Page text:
January 29, 2020

‘We are not saved to be hermits in a cave.’

Christelle Agboka, for Canadian Adventist Messenger, and Adventist Review

Seventh-day Adventists in Hamilton, Ontario, Canada, recently opened their first center of influence in the province. Really Living Centre was launched in the fall of 2019 at an opening ceremony with hundreds of church members and guests in attendance from across North America.

The 25,000 square-foot (2,300 square-meter) facility is Ontario Conference’s first center of influence, serving as both a worship space for Really Living Seventh-day Adventist Church and a community center open to the public several days a week.

The newly established center will allow for the expansion of existing local church programs, like a plant-based-cooking school; free oil changes for single parents; boot camp, summer camps, and drop-in sports nights for youth; and new programs, such as sewing classes, a smoothie bar, and indoor rock climbing.

“We tried to think of everything — how we can meet not only our needs but also the needs of the community. That’s why we’re here,” said Brenda De Medeiros, a church elder and founding member.

According to church leaders, centers of influence like the Really Living Centre address the reality that, in today’s secular society, traditional outreach methods like public evangelistic series or going door-to-door are insufficient. Ministering to people’s needs and then sharing the gospel — which was Christ’s method in His time — will make the biggest impact, particularly in urban centers like Hamilton, leaders said.

Former Ontario Conference secretary Dan Linrud, the midday service speaker, expressed his joy at seeing the seeds he had planted for such a center 19 years earlier as the founder of Living Word Church (now named Really Living) come into full bloom. He described the church’s humble beginnings, meeting as a small group of roughly 25 transplanted members from the mother church, Hamilton Mountain, in the basement of a church member’s home.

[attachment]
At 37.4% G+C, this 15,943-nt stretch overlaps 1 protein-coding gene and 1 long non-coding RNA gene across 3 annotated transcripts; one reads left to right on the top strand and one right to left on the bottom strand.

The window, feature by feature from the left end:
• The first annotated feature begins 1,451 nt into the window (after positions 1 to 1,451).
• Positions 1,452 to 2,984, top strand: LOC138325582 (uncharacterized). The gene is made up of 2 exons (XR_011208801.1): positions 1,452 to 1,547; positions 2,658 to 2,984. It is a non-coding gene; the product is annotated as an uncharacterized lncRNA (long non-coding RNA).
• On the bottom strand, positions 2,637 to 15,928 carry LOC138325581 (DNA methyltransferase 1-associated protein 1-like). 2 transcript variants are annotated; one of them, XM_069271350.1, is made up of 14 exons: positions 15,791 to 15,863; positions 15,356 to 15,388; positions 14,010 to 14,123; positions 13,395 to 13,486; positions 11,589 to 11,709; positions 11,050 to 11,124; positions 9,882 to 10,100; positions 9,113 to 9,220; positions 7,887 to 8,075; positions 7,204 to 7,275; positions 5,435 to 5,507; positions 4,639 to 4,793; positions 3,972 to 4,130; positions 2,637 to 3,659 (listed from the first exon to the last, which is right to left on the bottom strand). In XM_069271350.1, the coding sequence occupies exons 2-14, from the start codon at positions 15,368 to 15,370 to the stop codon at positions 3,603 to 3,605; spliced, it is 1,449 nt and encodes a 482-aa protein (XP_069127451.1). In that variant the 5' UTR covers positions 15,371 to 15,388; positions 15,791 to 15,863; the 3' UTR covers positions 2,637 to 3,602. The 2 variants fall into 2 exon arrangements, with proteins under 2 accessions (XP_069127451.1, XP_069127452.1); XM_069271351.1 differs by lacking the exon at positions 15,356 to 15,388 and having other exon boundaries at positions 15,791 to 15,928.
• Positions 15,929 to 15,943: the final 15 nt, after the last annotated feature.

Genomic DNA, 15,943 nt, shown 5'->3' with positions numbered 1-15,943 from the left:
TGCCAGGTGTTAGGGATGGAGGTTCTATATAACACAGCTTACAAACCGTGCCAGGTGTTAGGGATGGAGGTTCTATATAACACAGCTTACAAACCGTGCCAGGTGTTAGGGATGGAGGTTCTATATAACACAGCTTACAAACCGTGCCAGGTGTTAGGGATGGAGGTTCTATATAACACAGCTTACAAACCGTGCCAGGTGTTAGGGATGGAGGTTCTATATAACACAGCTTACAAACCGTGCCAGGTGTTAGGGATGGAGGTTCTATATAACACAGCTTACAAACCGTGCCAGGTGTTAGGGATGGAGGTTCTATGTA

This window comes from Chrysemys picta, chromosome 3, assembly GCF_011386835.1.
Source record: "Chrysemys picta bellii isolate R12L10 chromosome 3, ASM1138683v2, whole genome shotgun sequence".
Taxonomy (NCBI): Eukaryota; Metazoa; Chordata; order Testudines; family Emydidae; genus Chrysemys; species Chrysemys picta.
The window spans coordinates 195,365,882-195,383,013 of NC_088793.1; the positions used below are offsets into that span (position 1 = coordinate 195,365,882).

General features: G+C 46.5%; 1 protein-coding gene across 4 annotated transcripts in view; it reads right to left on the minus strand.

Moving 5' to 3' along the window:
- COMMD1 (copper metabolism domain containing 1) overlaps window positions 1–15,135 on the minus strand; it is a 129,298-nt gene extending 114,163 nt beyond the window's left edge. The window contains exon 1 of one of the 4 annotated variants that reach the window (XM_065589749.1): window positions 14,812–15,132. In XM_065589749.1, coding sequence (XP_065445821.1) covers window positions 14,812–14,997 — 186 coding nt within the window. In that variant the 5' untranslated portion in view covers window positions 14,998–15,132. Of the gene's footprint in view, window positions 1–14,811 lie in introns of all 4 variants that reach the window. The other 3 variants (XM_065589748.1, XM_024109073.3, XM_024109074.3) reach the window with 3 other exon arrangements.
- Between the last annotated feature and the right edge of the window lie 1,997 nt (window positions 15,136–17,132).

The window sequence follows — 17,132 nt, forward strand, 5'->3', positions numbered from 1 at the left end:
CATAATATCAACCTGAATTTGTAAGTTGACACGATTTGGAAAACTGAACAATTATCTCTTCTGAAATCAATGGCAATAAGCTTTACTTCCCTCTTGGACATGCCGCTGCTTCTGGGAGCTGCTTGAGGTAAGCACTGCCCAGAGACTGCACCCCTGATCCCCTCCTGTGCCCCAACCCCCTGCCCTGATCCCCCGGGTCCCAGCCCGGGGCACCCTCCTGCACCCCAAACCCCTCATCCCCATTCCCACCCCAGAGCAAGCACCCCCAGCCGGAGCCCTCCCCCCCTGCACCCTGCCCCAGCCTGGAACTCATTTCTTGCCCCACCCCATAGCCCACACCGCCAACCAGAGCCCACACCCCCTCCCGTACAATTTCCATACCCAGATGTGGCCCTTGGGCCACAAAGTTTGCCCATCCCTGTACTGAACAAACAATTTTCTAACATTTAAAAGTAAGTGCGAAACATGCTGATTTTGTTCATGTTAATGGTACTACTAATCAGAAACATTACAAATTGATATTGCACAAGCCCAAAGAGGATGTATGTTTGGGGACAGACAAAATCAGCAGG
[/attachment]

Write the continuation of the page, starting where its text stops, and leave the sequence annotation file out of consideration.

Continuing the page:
“That small group of believers wanted to make a difference by being salt and light in the world,” Linrud noted. Thus, he said, they followed the Acts 2 model of studying the Word and praying together in different homes, building relationships, and reaching out to the community. Linrud urged all present to allow Jesus to transform them so they could transform and illuminate their communities.

Linrud also praised the church’s current leadership for taking his blueprint, sketched out on napkins at a local fast-food outlet, and making it a reality.

“Pastor Francis and Tina Douville took on the baton of leadership when I left this church, and they are the ones, along with this membership, through whom God has accomplished this amazing vision,” Linrud said. “I’m just so proud of what God has done through them.”

Francis Douville, in turn, praised Linrud as a “man of vision” while also giving credit to the local church members. “I’m surrounded by selfless people who are teaching me how to put God first,” Douville said. “The people in this church are absolutely phenomenal.”

Linrud and his wife, Verlaine, made the trek from Oregon, where Linrud currently serves as Oregon Conference president. Also present were former Living Word associate pastor Juan Fresse, also from Oregon; Ontario Conference president Mansfield Edwards, who participated in a ribbon-cutting ceremony; and the president of the Seventh-day Adventist Church in Canada, Mark Johnson.

In his opening remarks that Saturday (Sabbath), Johnson lauded Really Living as a model for other Ontario churches. “We are not saved to be hermits in a cave. We need to be where God’s people are.”

As he closed, Linrud noted that Really Living Centre was “meant to be a beacon of light [in] a community that is overrun by darkness.” He also reminded his listeners that “as beautiful and amazing as this building is, as comfortable as the seats are, this is not our final destination. This is not our home.”

The original version of this story was posted by the Canadian Adventist Messenger.